Summary: The Extra Mile The Pleasure is worth the Pain Your can also listen at www.preaching.co.nr
“The Extra Mile.” (Matt 5:41)
This week a Government web site began with this statement: “The 2009 Queen’s Birthday Honors List has been published. Most of the awards are for those who have gone the extra mile to make a difference to the lives of people around them.” http://www.direct.gov.uk/en/Nl1/Newsroom/DG_178691
I believe God wants to honour His people. He wants to acknowledge the good work you are doing on His behalf. If you know you have worked your socks off for the Lord in whatever task He has brought to you, then just accept this from the Lord, “well done good and faithful servant.” You can even have an MBE, which stands for "Mature Believer at Emmanuel" or an OBE, "Obedient Believer at Emmanuel" or CBE, "Courageous Believer at Emmanuel" and you can just call me "Sir Pastor Joe."
I want to begin this year with a theme God has stirred in my heart, from Matt 5:41, titled “The Extra Mile.” Going the second or extra mile sets a person apart from the people who ‘do just enough’ or those who claim ‘I have done my share’ and those who just say ‘I just cannot do any more.’
Jesus spoke about the Extra Mile to His followers, to encourage them do more than was expected by the Religious Pharisees, who lived according to the letter of the law, and so demanded ’an eye for an eye.’ The extra mile is all about grace that does more than is required.
Jesus spoke about the Extra Mile to His followers, to encourage them to bless those who sought to take advantage of them; the extra mile gives more than is demanded.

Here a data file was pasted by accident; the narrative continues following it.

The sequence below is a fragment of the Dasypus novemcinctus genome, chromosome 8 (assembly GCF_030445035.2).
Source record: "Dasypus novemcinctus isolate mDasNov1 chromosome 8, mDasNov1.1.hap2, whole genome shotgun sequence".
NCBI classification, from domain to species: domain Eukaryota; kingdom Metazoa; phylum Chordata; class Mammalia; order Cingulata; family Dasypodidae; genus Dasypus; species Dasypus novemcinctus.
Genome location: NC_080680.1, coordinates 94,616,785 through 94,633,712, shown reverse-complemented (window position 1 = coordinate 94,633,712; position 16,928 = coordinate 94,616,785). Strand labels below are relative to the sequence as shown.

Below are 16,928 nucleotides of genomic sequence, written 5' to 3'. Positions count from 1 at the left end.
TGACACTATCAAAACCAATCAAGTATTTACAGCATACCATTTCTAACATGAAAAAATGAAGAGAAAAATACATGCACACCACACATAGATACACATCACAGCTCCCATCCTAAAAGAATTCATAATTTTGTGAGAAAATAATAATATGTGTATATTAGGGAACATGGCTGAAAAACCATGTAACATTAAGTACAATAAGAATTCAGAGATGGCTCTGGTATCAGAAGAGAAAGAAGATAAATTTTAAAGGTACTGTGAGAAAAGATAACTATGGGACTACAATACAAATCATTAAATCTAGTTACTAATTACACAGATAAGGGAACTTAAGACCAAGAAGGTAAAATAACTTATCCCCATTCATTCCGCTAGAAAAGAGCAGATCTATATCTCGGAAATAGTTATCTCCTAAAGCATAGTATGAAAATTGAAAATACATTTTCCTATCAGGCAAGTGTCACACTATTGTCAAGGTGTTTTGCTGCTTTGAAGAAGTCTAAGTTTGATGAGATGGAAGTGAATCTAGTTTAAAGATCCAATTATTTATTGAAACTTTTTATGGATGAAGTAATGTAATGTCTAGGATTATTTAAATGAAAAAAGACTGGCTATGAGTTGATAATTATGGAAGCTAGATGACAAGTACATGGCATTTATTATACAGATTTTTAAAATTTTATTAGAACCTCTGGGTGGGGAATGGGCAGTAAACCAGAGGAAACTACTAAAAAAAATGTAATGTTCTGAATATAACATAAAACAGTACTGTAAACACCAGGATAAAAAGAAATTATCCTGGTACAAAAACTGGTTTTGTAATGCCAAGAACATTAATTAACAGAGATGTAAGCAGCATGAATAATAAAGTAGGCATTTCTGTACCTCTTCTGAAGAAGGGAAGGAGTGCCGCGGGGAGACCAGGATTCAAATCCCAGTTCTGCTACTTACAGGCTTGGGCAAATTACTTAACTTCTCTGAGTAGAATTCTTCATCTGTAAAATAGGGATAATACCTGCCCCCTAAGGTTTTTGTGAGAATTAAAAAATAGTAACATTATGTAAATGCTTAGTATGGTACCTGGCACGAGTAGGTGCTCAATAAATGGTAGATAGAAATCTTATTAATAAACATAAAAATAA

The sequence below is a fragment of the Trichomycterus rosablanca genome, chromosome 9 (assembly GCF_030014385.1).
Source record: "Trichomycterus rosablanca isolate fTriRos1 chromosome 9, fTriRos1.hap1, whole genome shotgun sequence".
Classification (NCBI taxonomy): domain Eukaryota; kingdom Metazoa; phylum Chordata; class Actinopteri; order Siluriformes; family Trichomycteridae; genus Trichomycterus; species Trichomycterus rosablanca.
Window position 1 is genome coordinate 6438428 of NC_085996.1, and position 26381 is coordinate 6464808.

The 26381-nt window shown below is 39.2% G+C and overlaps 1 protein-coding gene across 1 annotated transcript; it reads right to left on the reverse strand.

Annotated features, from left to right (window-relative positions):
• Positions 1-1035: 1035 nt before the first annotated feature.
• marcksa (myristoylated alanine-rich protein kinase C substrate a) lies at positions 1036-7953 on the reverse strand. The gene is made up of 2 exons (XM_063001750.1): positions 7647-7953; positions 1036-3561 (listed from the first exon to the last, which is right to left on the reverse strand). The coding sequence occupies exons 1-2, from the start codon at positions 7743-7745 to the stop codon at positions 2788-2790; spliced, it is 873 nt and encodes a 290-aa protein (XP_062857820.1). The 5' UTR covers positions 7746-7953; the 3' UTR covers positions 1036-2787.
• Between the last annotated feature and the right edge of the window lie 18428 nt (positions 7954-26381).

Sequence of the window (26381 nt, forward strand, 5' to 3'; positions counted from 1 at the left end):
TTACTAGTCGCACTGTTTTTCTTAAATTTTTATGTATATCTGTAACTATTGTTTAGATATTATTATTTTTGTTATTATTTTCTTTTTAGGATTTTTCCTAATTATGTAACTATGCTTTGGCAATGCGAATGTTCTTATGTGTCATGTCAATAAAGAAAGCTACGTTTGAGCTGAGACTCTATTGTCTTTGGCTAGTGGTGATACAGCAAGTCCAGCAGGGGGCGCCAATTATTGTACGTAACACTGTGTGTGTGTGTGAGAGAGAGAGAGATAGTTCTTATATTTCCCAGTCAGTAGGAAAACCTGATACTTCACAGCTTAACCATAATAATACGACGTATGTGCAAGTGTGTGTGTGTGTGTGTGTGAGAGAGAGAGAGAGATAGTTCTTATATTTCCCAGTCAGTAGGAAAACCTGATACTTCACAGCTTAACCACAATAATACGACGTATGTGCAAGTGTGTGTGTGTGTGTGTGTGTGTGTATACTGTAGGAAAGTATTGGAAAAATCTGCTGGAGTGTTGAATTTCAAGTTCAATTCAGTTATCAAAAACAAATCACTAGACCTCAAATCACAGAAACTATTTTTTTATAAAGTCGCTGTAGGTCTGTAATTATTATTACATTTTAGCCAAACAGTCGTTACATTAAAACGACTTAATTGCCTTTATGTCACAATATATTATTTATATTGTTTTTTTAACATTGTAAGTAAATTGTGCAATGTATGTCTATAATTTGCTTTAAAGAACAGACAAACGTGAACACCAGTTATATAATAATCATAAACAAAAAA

Jesus spoke about the Extra Mile to His followers, to encourage them to forgive those who hurt and insult them; the extra mile shows mercy.
The simple point to what God is reminding us of is, “The Extra Mile” can change a life and win a soul to Jesus. To me that makes the pain of going the extra mile a pleasure.
I listened to an interview on Jeremy Vine show this week on Radio Two. At 10 years old, Martin Pestorious was taken ill with a sore throat and flu ,and within a year was in, what they called, a “vegetative state.” Doctors said there was no hope and sent him home to die.
For 14 years Martin existed in a home for the profoundly disabled, living in his own world but fully aware of the world around him, hearing every conversation and comment about him, but unable to respond.
Martin lived a lonely, bored and frustrated life, desperately wanting to communicate all that he was thinking and feeling and on many occasions wishing he would just die.
Nurses and Doctors did all that was required to keep Martin alive, believing there was nothing more they could do, and most likely thought he would be better off dead.
A turning point came in Martin’s life at 24 years old, when a volunteer came into his care home and took the time to talk with Martin. For two years she spoke to him like he was there and he understood. This volunteer watched a TV program about augmentative and alternative communication. She got excited and believed this could help Martin. She spoke to Doctors and Nurses but they were not interested. She spoke to Martin’s parents who, for a year, worked at helping Martin with augmentative and alternative communication.